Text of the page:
Surfing is the major draw in Taghazout, Morocco’s main hippy destination. An endless selection of point breaks covering all degrees of difficulty wait along a ten-kilometre stretch of stunning coastline. Taghazout is an international surf mecca where surfers eat, sleep, and breathe the surfing lifestyle. The most famous wave is Anchor Point, a world-class long right break. A short walk around the headland is ‘La Source’, a powerful and often challenging reef break. A further walk south is the long stretch of beach break at ‘Devils Rock’. Hash Point, just in front of the village, is a fun and forgiving right and left point break. There are many other waves within walking distance. In recent years, the combination of local surf culture, beautiful and varied geography, and relative political stability has witnessed a growth in the availability and quality of education and training in Morocco. Surf Berbere is the main surf school in the area and holds international accreditation from the Royal Life Saving Society. Surf Berbere offers surf lessons and guiding for surfers of all abilities and access to all the best and most suitable breaks in the area. Surf Berbere’s instructors are English, French, and Arabic speakers and hold either ISA or BSA qualifications. Other local schools include Surf Maroc and Dfrost Surf and Yoga Hotel, who cater mainly for their own guests staying in their accommodation. Offers of ad-hoc lessons from local Moroccans can be found easily but do not ensure quality or safety. It’s always a good idea to ask about qualifications and experience before committing.

5.4. Exploring the Todgha Gorge

Rated one of the most spectacular canyons in the world, the Todgha Gorge is only 20 minutes from Tinghir. The canyon is a paradise for rock climbers. The quietness of the place is a wonderful change from the frantic souks and cities, and the locals are always willing to show you the way. Inside the narrow canyon, the scenery is absolutely breathtaking with the narrow canyon walls going up 300m on either side of you. The walk through the gardens and villages across the bridge isn’t half bad either. Todgha Gorge is recognized around the world as one of the most famous locations to partake in the sport of rock climbing. The Austrian and French national teams are even known to use it for winter training in preparation for the competition season. The Todgha Gorge is a must-see location for independent travelers interested in seeing some of the most beautiful scenery that Morocco has to offer. Don’t miss it!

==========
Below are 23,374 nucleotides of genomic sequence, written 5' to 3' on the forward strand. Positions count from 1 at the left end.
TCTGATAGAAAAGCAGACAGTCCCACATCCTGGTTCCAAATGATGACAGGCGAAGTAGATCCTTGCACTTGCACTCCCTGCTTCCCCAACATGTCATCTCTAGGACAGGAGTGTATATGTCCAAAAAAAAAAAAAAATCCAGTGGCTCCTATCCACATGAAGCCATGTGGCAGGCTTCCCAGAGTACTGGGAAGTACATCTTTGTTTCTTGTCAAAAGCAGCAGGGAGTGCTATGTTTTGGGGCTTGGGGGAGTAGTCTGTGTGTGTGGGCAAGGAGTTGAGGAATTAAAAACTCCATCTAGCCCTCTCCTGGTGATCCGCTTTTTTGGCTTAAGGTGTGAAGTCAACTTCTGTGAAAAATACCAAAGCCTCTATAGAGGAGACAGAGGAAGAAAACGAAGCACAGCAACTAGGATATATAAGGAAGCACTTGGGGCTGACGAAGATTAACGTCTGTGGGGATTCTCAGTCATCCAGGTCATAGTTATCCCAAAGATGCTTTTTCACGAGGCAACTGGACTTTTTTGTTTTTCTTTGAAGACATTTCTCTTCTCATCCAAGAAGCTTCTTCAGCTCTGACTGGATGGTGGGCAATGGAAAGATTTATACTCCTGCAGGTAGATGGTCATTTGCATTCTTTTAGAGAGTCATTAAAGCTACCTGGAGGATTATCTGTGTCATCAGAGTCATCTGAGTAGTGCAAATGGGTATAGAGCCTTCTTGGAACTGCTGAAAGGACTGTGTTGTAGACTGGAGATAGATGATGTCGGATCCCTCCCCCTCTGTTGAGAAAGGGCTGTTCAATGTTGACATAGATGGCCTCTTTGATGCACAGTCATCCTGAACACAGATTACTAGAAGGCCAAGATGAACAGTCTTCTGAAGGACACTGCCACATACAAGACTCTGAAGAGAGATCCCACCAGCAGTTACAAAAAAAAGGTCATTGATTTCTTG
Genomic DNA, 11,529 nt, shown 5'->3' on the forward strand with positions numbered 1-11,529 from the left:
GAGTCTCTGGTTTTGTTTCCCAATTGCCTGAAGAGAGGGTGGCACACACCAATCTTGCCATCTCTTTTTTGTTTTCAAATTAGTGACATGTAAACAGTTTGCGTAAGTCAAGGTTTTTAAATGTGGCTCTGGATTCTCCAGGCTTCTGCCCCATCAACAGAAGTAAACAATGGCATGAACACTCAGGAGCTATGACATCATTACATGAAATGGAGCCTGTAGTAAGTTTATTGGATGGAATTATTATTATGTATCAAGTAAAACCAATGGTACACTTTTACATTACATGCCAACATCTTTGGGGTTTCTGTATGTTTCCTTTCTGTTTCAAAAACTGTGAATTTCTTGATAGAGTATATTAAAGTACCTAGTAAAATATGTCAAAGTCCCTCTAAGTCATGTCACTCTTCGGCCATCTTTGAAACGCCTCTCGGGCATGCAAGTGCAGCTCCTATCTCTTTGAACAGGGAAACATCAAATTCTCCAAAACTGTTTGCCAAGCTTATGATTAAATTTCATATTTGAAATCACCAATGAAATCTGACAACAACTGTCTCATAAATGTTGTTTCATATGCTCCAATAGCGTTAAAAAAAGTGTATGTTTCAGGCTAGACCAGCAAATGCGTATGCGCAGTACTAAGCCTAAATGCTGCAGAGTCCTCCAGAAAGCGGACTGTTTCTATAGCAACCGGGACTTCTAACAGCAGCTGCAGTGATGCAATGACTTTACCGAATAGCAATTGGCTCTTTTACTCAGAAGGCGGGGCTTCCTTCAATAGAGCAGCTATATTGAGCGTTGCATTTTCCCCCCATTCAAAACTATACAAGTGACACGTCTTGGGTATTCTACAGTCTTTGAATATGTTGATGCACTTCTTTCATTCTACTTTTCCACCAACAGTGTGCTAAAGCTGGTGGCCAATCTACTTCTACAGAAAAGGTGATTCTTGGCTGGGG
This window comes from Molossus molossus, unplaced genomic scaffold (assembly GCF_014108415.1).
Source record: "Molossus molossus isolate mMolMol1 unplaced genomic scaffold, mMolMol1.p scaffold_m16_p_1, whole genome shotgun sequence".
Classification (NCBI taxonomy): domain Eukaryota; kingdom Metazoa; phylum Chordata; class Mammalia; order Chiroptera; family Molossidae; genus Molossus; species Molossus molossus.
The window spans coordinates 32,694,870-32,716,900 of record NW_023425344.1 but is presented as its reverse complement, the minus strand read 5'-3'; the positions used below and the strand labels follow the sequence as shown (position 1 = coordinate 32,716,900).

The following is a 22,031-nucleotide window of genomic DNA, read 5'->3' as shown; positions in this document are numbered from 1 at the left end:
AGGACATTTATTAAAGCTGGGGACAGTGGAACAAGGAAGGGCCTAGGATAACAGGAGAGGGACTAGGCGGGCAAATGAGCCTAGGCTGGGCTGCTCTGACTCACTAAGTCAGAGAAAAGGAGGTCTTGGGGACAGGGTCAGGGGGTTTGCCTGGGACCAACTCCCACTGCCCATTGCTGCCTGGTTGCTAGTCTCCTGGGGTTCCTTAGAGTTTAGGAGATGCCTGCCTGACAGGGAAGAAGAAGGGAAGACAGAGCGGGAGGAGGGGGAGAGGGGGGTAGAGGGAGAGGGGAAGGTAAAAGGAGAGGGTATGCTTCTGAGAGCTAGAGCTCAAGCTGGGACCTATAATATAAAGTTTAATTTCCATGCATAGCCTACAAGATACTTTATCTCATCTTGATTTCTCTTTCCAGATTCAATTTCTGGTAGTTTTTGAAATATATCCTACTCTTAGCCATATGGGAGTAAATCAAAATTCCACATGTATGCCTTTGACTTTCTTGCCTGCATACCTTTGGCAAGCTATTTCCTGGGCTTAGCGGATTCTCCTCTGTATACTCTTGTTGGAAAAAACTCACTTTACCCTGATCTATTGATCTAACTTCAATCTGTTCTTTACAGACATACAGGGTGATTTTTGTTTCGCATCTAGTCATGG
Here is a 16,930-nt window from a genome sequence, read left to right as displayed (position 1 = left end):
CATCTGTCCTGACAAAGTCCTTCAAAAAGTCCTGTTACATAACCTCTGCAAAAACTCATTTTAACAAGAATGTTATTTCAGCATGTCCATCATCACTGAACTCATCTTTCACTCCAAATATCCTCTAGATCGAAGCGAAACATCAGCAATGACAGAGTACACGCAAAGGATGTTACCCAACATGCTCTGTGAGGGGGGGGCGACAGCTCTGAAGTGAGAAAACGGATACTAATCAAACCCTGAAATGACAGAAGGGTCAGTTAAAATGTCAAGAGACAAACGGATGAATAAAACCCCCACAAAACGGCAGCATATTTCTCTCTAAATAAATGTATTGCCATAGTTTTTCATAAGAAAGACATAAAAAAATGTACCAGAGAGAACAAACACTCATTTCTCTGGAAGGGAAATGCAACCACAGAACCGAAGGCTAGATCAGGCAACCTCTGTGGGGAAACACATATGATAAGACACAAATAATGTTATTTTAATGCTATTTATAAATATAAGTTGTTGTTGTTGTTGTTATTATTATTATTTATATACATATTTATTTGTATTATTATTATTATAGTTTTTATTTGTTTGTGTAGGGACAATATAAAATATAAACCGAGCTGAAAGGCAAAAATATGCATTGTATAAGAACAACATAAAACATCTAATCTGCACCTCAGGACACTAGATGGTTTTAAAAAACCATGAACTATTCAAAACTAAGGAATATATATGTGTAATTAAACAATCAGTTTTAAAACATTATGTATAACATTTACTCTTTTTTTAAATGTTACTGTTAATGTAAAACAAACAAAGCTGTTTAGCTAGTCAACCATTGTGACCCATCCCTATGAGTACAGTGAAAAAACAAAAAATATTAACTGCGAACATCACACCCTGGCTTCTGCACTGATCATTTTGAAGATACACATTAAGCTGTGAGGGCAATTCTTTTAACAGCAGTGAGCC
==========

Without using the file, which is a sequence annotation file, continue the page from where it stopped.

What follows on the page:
6. Moroccan Traditions and Customs

Morocco is a place that is deeply rooted in tradition, often creating practices and customs that are unfamiliar to those coming from the West. Muslim influence has strongly shaped Moroccan customs. The visitor’s best approach is to be modest and polite. This implies not only the acceptance of local dress and custom but also attempting to understand the Moroccan way of doing things. Trying to follow this simple guideline can spare the visitor a great deal of embarrassment and misunderstanding while fostering goodwill. The importance of formality, in the eyes of most Moroccans, is the surest sign that a person is cultured. Good manners are a way of showing respect for another, and in so doing, a person wins respect for himself as well. Courtesy and diplomacy are universally appreciated. The process of selling and buying can be rich and fulfilling, and taking time out in the rituals of transactions serves to enrich the quality of community life. Hosts will go out of their way to make guests comfortable, often allocating the best of what they have to offer. An acceptance of the best paying gives face to the host and implies that the guest respects him highly.

Understanding Moroccan traditions and customs is very distinctive and deeply rooted. Morocco’s culture is a blend of religious and ethnic traditions, encompassing Berber, African, Arab, and Jewish traditions. All over Morocco, human warmth, temperature, and kindness, alongside a series of rituals and traditions, often make a traveler’s experience rich and fulfilling.

6.1. Understanding Islamic Customs and Etiquette